Serving a smaller, more concentrated area will also make it easier and more affordable for local authorities to provide good public services to their residents leading to better schools, safer streets and improved public amenities such as parks and recreational areas that will make a city more competitive. In this, Detroit and other Rustbelt cities need help from their suburbs, state authorities and the federal government.

When offering financial support, state and federal authorities should take into consideration a city’s need to shrink in order to become a better place to live. Instead of tying a lot of subsidies to population size – forcing Detroit, Akron and Cincinnati to ponder challenging new census numbers because more people means more money and in Detroit’s case the ability to charge higher taxes – support should focus on successful rightsizing. As for the suburbs, they need to realize that their economies are intertwined with the fate of the central-city and that the entire metro area has an interest in keeping the main urban centre from dying (the Buffalo, Detroit, Pittsburgh and Youngstown metropolitan areas lost population during the past decade) by offering financial support in the form of regional tax-revenue sharing that help shoulder some of the central-city’s public service burdens.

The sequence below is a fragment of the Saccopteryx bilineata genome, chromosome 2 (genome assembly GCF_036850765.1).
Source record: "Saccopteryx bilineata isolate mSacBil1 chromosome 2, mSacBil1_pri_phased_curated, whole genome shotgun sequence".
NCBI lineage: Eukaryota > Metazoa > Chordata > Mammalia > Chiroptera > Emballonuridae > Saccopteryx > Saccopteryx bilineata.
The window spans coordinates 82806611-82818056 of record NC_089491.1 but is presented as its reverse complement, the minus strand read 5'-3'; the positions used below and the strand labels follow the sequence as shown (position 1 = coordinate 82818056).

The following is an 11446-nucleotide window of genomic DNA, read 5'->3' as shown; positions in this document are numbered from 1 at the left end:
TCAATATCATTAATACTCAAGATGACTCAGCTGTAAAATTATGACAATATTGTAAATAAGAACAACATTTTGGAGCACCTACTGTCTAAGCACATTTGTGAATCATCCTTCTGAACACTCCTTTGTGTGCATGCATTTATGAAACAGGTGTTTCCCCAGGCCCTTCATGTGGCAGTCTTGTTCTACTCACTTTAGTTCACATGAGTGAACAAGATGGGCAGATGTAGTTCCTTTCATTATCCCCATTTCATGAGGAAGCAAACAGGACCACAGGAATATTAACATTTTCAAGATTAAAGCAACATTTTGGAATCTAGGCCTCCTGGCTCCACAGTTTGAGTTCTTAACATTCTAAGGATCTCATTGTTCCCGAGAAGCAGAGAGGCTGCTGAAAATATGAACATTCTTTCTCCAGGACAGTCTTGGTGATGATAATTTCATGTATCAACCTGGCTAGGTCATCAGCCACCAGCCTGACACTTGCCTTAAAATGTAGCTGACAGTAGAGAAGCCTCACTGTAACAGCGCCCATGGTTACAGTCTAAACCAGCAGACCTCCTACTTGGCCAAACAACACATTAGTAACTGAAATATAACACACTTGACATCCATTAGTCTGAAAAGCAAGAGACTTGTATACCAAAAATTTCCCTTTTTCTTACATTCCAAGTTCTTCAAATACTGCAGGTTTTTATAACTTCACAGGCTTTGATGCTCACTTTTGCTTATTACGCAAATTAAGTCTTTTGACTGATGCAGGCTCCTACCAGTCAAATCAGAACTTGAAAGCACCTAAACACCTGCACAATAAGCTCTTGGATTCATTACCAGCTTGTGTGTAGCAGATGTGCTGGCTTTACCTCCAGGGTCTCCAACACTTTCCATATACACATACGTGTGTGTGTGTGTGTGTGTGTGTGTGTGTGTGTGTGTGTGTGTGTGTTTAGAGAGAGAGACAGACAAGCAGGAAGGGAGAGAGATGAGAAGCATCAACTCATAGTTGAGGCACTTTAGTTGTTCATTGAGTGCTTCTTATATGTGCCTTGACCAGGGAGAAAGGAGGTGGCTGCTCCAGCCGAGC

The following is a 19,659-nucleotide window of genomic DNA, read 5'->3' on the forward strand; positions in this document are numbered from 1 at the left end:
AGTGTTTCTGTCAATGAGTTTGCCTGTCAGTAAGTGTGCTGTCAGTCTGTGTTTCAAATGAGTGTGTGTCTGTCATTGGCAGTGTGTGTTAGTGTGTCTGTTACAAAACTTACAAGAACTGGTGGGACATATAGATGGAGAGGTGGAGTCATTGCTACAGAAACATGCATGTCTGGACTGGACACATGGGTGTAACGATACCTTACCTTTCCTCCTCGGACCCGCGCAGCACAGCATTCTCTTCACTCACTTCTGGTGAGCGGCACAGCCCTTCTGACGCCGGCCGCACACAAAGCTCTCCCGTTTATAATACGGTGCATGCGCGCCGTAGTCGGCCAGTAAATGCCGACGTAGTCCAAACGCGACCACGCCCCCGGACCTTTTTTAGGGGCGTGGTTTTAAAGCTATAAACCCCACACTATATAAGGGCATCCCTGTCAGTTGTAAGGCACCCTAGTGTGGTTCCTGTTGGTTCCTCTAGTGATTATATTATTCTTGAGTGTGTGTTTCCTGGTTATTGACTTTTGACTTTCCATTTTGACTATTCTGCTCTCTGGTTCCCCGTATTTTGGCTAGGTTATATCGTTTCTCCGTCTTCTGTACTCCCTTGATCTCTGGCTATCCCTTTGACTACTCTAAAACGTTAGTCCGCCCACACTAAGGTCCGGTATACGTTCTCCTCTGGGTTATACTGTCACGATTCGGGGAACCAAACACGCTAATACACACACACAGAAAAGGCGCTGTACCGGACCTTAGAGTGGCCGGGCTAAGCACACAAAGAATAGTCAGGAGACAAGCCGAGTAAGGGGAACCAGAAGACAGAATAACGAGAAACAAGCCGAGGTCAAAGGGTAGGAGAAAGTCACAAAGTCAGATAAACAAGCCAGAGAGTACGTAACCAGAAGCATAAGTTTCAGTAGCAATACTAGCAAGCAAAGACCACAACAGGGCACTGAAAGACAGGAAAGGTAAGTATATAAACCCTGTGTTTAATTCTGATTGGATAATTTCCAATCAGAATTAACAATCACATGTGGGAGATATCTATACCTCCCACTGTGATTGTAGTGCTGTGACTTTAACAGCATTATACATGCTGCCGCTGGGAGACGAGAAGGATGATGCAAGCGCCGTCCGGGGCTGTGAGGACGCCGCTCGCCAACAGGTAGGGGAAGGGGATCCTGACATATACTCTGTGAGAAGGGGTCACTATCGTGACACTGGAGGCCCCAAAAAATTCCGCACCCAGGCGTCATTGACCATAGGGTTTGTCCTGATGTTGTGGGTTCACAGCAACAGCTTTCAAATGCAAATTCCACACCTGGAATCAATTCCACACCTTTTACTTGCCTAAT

And while many Rustbelt cities have little to offer when it comes to aesthetics and physical setting, shrinking leaves a lot of space that can offer speed. The Detroit People Mover, an elevated light-rail system was a particularly poor urban generation project because the congestion-free streets of a shrinking city is a bad place for high-density oriented public transport but very good for swift car-based commuting. By tearing down thousands of vacant houses in a shrinking city it will leave plenty of space for things like urban farming but also, and more importantly, the American love affair with spacious suburban living within the central-city’s limits.

If shrinking cities like Detroit embrace successful rightsizing and a period of even more population loss in order to strengthen current production and consumption benefits as well as laying the foundation for new ones, the future does not have to be as bleak as the recent past. There is no room for a Detroit of tomorrow that looks anything like the city did when it prospered on selling Americans middle class dreams and powerful cars. But there is a promising future for a smaller, more skilled Detroit that can reinvent itself as a highly educated, fast and affordable low-density, high-amenity city that is open to new ideas.
© 2011 Markus Berrenson and City Mayors